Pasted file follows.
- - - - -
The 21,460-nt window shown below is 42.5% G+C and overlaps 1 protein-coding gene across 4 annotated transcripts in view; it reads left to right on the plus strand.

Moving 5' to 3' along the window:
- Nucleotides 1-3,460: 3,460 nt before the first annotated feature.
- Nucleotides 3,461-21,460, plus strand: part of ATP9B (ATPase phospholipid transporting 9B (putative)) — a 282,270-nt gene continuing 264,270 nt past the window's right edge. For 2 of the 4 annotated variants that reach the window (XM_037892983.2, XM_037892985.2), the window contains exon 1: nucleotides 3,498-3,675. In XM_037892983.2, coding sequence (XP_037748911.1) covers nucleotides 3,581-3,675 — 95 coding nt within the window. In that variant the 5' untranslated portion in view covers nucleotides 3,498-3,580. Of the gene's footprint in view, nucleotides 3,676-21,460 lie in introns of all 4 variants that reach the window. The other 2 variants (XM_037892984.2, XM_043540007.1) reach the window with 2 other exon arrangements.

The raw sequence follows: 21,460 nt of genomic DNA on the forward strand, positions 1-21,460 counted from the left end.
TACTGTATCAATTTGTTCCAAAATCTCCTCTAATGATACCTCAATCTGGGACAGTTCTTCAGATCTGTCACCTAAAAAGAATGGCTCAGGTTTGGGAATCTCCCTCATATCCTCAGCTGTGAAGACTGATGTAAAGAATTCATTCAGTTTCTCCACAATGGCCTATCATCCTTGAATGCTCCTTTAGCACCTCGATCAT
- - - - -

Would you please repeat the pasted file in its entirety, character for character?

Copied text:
The 21,460-nt window shown below is 42.5% G+C and overlaps 1 protein-coding gene across 4 annotated transcripts in view; it reads left to right on the plus strand.

Moving 5' to 3' along the window:
- Nucleotides 1-3,460: 3,460 nt before the first annotated feature.
- Nucleotides 3,461-21,460, plus strand: part of ATP9B (ATPase phospholipid transporting 9B (putative)) — a 282,270-nt gene continuing 264,270 nt past the window's right edge. For 2 of the 4 annotated variants that reach the window (XM_037892983.2, XM_037892985.2), the window contains exon 1: nucleotides 3,498-3,675. In XM_037892983.2, coding sequence (XP_037748911.1) covers nucleotides 3,581-3,675 — 95 coding nt within the window. In that variant the 5' untranslated portion in view covers nucleotides 3,498-3,580. Of the gene's footprint in view, nucleotides 3,676-21,460 lie in introns of all 4 variants that reach the window. The other 2 variants (XM_037892984.2, XM_043540007.1) reach the window with 2 other exon arrangements.

The raw sequence follows: 21,460 nt of genomic DNA on the forward strand, positions 1-21,460 counted from the left end.
TACTGTATCAATTTGTTCCAAAATCTCCTCTAATGATACCTCAATCTGGGACAGTTCTTCAGATCTGTCACCTAAAAAGAATGGCTCAGGTTTGGGAATCTCCCTCATATCCTCAGCTGTGAAGACTGATGTAAAGAATTCATTCAGTTTCTCCACAATGGCCTATCATCCTTGAATGCTCCTTTAGCACCTCGATCAT